On May 9, AC Transit gave Williams and Local 192 notice that Williams did not comply with the EAP and the Agreement, that he was suspended and—if the charge was upheld after an expedited arbitration—he would be terminated without appellate rights. Local 192 filed a timely request for an expedited arbitration hearing. On June 22, Marshall sent Williams, by certified mail, notice of a June 28 hearing, but it was misaddressed to "P.O. Box 5090, Alameda, CA 94501." Because Williams did not appear, the hearing was continued to July 26. On July 13, 2012, Marshall sent Williams, by certified mail, notice of the July 26 hearing correctly addressed to "P.O. Box 6483, Oakland, CA 94603." The notice was returned to Local 192 on August 14, unopened and stamped "Unclaimed" by the U.S. Postal Service as of August 9. A similar notice of the July 26 expedited arbitration sent by AC Transit on July 12 to Williams's correct mailing address via certified mail—a copy of which Local 192 received—was likewise returned to sender on August 3, also stamped "Unclaimed." It is undisputed that Williams never contacted Marshall in response to the letter.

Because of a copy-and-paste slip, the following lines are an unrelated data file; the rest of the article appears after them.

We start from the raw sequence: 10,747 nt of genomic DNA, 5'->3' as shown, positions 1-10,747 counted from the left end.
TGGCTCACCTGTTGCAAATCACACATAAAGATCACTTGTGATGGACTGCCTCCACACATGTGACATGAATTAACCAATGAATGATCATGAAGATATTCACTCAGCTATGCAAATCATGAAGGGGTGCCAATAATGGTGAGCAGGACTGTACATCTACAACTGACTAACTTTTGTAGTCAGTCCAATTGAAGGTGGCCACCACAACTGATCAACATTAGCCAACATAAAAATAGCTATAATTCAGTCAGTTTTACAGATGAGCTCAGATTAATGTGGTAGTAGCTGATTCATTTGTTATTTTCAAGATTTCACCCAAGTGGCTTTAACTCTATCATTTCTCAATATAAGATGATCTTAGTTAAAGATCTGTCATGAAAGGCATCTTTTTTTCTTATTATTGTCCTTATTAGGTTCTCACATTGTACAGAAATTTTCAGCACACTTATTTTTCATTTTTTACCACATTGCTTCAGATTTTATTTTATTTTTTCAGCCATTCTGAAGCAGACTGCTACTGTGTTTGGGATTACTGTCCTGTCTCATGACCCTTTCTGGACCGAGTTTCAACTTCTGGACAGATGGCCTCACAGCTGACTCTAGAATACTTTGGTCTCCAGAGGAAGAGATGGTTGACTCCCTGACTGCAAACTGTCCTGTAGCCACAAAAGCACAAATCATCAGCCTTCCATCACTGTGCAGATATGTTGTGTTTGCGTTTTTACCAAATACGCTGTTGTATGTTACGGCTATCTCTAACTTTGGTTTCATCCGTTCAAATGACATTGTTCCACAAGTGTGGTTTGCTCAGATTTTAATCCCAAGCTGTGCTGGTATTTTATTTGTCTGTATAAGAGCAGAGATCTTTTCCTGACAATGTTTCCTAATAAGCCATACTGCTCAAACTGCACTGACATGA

Marshall sent a February 15, 2012 letter to Williams at the Oakland address notifying him of a hearing. In response to an interrogatory, Williams admitted that his address between May 9, and July 26, was P.O. Box 6483, Oakland, CA 94603.

Williams did not appear at the July 26 expedited arbitration hearing. Marshall appeared on Williams's behalf and objected to proceeding without him, but the arbitrator overruled the objection, reasoning that proper notice of the hearing had been provided in accordance with his order. At the hearing, AC Transit presented evidence that Williams had not complied with his last chance agreement: the Claremont Employee Assistance Program director's letter stating that Williams had not signed an information-release form—a prerequisite to EAP participation—and therefore he could not provide further information. The letter was admitted in evidence—over Marshall's hearsay objection—under the business records exception. A majority of the arbitrators found Williams did not begin the EAP as required by the Agreement, sustained the charge that Williams violated the Agreement and terminated his employment. AC Transit terminated Williams's employment effective July 26.

The neutral and AC Transit arbitrators agreed; the Local 192 arbitrator dissented.